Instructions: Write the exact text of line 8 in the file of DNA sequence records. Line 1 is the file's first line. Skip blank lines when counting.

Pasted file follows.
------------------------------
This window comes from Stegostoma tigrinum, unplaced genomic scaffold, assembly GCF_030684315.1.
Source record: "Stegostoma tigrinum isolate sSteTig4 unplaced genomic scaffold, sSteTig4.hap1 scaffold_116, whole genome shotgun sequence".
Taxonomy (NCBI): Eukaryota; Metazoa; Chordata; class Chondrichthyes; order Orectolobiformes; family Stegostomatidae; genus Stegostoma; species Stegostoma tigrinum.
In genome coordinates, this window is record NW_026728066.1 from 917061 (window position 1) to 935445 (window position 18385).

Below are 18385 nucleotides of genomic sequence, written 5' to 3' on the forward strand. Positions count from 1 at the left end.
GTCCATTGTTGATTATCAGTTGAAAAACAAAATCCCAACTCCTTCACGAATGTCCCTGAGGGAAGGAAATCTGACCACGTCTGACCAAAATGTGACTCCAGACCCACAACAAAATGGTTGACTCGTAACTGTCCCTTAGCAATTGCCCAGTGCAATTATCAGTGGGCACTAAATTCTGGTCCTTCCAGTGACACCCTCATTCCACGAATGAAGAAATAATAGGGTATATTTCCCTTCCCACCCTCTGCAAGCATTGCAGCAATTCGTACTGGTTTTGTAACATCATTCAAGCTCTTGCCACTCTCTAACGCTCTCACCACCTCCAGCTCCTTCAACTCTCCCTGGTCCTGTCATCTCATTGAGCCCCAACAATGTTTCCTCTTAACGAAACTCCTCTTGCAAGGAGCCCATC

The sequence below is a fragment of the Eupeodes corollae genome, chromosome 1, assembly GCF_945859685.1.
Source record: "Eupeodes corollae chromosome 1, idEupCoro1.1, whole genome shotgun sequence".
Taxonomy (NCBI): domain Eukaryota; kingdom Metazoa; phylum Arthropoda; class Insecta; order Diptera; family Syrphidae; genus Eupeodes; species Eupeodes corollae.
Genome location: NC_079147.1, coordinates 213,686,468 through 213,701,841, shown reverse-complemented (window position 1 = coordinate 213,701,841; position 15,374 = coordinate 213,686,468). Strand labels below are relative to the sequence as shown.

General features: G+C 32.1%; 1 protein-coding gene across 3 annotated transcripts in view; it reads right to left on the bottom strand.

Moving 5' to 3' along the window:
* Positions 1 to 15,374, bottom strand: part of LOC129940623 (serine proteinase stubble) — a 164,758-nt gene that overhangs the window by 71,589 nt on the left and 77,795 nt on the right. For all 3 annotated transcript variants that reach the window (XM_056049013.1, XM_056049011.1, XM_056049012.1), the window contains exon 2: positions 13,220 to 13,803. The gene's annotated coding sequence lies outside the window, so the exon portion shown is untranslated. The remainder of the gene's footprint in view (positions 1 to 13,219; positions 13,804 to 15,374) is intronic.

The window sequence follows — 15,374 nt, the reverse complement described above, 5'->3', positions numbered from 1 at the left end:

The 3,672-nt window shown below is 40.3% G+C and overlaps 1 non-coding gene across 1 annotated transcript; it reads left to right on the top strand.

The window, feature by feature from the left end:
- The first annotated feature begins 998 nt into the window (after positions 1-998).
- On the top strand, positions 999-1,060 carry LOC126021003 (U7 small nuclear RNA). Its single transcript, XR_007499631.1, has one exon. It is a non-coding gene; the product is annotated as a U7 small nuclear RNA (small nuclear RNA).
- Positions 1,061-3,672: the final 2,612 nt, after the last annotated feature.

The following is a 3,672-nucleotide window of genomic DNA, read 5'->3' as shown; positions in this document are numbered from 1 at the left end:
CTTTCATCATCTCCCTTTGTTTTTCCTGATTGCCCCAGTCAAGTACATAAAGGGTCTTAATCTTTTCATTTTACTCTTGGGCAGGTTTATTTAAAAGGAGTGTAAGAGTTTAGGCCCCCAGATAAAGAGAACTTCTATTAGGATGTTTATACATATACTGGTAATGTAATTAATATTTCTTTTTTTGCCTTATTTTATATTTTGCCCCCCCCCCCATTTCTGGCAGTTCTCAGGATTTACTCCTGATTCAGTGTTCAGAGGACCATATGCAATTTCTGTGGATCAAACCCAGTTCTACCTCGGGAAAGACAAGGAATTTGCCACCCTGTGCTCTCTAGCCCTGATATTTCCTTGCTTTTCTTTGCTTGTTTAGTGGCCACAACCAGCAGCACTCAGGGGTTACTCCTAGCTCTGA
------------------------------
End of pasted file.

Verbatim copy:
Source record: "Eupeodes corollae chromosome 1, idEupCoro1.1, whole genome shotgun sequence".